Palmiotto has worked with communities across New Hampshire since she began developing plans to protect public water supplies in 2002. She earned her Masters in Forest Science and Doctorate in Ecosystem Ecology from Yale University.

Thank You

Rural Water in Massachusetts, New Hampshire and Vermont would like to thank each of our Directors for the countless hours they've donated to furthering our mission and for their outstanding leadership.

MA Update

Lynda Laine

The water operators renewal application for the 2006-2008 period will be coming due by the end of 2005. The new requirement for the renewal process is to include proof of the required amount of training credit hours (TCHs) or Continuing Education Units (CEUs) for your certification level. If you are a VSS level then copies of certificates exhibiting ten TCHs need to be attached to your renewal application or it will be rejected. Please take the time now to find your TCH certificates or find out the locations of trainings in your area this fall that you could attend. The end of the year will be here before you know it.

The Copper and Lead Program criteria has been updated. Your plan site selections will have to be submitted to your regional DEP Program Coordinator and approved prior to the next sampling round in 2005-2007. DEP has held training sessions in the regions and onsite trainings can be requested from MRWA if you have any questions or clarifications concerning your sample plan. New forms, education materials and criteria handouts are available from the DEP web site ( Call your local DEP office or MRWA for additional information.

NH Update

The Department of Environmental Services has released its latest rate survey and found that private water systems in New Hampshire tend to charge more than their public counterparts. This includes the higher than average rates charged by Pennichuck Water Works, which is currently fighting a proposed eminent domain takeover by a consortium of towns led by the city of Nashua.

VT Update

Vermont Water System Rule Update and Sampling Seminar

Shaun Fielder

VRWA continues to offer the Water System Rule Update and Sampling Seminar for community and non-transient non-community water systems. Water operators receive five training contact hours and all systems with a service population of 3,300 or less receive a one-time $500 testing voucher. Any (and only one) representative from the system is eligible to attend in order to take advantage of the training and to receive the voucher. This one-day training focuses on recent changes in the Safe Drinking Water Act and Water Supply Rule. In addition, hands-on sampling techniques are presented. Officials from the Water Supply Division, VT Department of Health and independent labs participate in the training, which VRWA appreciates. To check on opportunities to attend this training as well as others, please refer to our online training schedule.

Certification Exams

Click here for information on the water and wastewater certification exams.

Legislative Update

For an update on pending legislation that affects the water/wastewater industry, visit our Federal Bills page and our Vermont Bills page.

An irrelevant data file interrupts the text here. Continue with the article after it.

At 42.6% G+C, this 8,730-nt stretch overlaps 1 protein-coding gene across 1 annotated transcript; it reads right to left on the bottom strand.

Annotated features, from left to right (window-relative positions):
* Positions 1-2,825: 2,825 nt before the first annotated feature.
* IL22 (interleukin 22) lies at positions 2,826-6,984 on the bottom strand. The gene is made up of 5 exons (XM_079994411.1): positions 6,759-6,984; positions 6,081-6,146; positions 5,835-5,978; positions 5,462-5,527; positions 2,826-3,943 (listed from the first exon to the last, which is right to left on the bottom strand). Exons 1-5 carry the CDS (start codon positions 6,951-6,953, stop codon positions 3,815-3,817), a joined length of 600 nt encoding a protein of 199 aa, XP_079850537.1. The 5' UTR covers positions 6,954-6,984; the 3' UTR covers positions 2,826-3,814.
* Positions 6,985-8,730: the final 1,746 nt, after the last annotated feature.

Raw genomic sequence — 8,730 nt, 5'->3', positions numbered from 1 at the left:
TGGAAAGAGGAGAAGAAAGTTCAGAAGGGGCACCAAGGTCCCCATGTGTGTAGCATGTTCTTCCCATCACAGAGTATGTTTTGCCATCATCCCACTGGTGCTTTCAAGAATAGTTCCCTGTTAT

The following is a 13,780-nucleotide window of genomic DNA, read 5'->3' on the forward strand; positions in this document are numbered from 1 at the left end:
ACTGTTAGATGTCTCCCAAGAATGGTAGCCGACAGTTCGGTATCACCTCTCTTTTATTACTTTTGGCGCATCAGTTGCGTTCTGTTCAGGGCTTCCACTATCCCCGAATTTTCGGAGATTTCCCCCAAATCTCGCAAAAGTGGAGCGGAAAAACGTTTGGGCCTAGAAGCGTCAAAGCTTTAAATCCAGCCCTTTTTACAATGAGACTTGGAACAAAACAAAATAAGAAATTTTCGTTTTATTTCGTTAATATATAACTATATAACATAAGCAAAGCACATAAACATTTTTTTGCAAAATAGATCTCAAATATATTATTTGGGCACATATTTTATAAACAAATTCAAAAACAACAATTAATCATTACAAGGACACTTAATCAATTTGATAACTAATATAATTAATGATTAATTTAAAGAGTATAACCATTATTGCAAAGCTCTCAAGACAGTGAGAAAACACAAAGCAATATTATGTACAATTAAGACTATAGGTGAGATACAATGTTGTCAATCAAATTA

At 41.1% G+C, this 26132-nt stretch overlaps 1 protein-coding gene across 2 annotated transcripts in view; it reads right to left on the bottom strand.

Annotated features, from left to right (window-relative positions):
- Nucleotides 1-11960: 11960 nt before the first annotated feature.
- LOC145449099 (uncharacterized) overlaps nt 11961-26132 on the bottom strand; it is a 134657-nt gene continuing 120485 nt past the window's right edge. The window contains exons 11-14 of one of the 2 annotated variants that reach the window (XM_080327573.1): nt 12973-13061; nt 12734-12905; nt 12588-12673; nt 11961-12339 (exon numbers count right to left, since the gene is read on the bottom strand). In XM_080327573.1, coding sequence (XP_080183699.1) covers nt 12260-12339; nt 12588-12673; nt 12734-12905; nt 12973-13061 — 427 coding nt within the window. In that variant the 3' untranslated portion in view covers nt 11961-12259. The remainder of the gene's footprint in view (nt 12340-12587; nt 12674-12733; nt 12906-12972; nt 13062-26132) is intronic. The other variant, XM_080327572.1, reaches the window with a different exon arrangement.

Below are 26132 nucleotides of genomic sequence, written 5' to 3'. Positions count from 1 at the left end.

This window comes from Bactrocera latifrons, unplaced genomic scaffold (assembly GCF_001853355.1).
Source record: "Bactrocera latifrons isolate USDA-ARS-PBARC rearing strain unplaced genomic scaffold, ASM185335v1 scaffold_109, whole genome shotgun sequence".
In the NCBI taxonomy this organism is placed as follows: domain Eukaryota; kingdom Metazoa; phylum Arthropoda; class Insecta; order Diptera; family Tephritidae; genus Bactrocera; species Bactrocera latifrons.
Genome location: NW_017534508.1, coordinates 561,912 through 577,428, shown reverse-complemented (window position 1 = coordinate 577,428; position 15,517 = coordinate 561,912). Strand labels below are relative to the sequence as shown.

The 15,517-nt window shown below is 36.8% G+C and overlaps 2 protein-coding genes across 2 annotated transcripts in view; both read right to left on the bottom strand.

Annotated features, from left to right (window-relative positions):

New Hampshire Rural Water Association has again provided the Town of Meredith Water Department with valuable assistance in protecting our surface water supply. With out their assistance and particularly Jen Palmiotto, I doubt the Waukewan Protection Plan would have gotten to the stage it is at now. Thanks Jen! Bob Hill, Water Department Superintendent, Meredith, New Hampshire

On behalf of the Planning Board of the Town of Worthington, Massachusetts, I'd like to express our appreciation of the process we went through with Rebekah McDermott, Source Protection Specialist with MRWA, in the development of a Source Water Protection Plan for the town.

Rebekah is highly organized and a very effective advocate for the importance of increased community awareness of the sources of our water supply, the existing and potential threats to its quality, and planning for its protection. She kept us on a rigorous work plan over the winter and early spring, which included a number of meetings with the Planning Board and with the larger Source Water Protection group, a tour of the Worthington Fire District Water System, and a public information SWPP workshop at the local school.

The process we went through with Rebekah, which we understand is being replicated all over the region, is immensely valuable in increasing consciousness of the significance and realities of our water supply, and in alerting us to the ongoing need for stewardship on a number of levels as we aim to protect one of our most vital natural resources. Now we must turn to the question of how to continue this important work.

Thanks to both you and Rebekah for the leadership you are providing in this area.

With best regards,
Jane Christensen, Worthington Planning Board Chair, Worthington, Massachusetts


This letter is in regards to Elizabeth Walker. I first had the pleasure of working with Elizabeth in the fall of 2003 when Beeman Elementary School applied for funding to upgrade our water system.